Newtonian forces and evolutionary biology: A problem and solution for extending the force interpretation
David Bourget (Western Ontario)
David Chalmers (ANU, NYU)
Rafael De Clercq
Jack Alan Reynolds
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Philosophy of Science 76 (5):774-783 (2009)
There has recently been a renewed interest in the “force” interpretation of evolutionary biology. In this article, I present the general structure of the arguments for the force interpretation and identify a problem in its overly permissive conditions for being a Newtonian force. I then attempt a solution that (1) helps to illuminate the difference between forces and other types of causes and (2) makes room for random genetic drift as a force. In particular, I argue that forces are not different in kind from other types of causes but rather that forces are situated on a continuum of causes distinguished by their unifying power. †To contact the author, please write to: Department of Philosophy, University of Wisconsin–Madison, 5185 Helen C. White Hall, Madison, WI 53706; e‐mail: firstname.lastname@example.org.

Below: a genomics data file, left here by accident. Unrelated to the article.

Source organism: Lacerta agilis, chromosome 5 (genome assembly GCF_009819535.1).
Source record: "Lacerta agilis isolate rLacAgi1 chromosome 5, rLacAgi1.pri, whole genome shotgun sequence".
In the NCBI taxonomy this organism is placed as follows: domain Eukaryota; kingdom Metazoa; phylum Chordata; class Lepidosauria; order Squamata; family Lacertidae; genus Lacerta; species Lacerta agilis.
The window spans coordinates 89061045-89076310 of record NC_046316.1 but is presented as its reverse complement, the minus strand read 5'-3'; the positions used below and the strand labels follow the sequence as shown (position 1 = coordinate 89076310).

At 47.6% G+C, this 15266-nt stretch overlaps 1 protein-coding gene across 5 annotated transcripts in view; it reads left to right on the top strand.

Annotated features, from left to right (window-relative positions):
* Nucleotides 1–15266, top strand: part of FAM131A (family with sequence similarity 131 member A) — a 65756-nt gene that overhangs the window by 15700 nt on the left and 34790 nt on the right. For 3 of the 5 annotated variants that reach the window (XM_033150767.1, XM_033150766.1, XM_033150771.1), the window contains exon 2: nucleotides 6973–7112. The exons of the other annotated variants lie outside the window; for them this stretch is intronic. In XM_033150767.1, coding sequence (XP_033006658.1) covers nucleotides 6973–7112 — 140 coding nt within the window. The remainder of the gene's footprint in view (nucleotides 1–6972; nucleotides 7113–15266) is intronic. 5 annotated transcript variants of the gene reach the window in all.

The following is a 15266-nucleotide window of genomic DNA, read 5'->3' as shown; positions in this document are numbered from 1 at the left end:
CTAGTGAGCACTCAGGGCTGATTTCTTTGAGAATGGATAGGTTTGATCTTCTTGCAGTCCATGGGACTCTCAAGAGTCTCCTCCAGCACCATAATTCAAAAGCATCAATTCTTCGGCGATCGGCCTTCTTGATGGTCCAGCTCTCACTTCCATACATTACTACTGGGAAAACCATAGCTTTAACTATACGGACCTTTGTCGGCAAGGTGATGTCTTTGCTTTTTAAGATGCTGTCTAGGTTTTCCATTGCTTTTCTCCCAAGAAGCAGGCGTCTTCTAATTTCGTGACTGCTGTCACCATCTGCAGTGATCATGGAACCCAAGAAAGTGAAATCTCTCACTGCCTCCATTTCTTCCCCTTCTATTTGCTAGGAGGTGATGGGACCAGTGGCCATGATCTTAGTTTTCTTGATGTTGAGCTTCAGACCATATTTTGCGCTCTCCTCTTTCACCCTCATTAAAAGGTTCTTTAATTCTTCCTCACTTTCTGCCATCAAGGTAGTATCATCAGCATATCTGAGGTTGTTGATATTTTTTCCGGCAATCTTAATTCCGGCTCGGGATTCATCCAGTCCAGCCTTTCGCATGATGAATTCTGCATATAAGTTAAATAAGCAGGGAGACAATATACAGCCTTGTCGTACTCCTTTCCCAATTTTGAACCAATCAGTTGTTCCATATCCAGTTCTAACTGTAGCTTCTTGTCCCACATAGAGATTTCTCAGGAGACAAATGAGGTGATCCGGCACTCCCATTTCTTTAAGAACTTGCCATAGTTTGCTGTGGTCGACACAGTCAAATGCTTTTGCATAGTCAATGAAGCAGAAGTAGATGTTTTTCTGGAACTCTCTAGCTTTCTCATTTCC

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Hayley Clatterbuck, Elliott Sober & Richard Lewontin (2013). Selection Never Dominates Drift (nor Vice Versa). Biology and Philosophy 28 (4):577-592.
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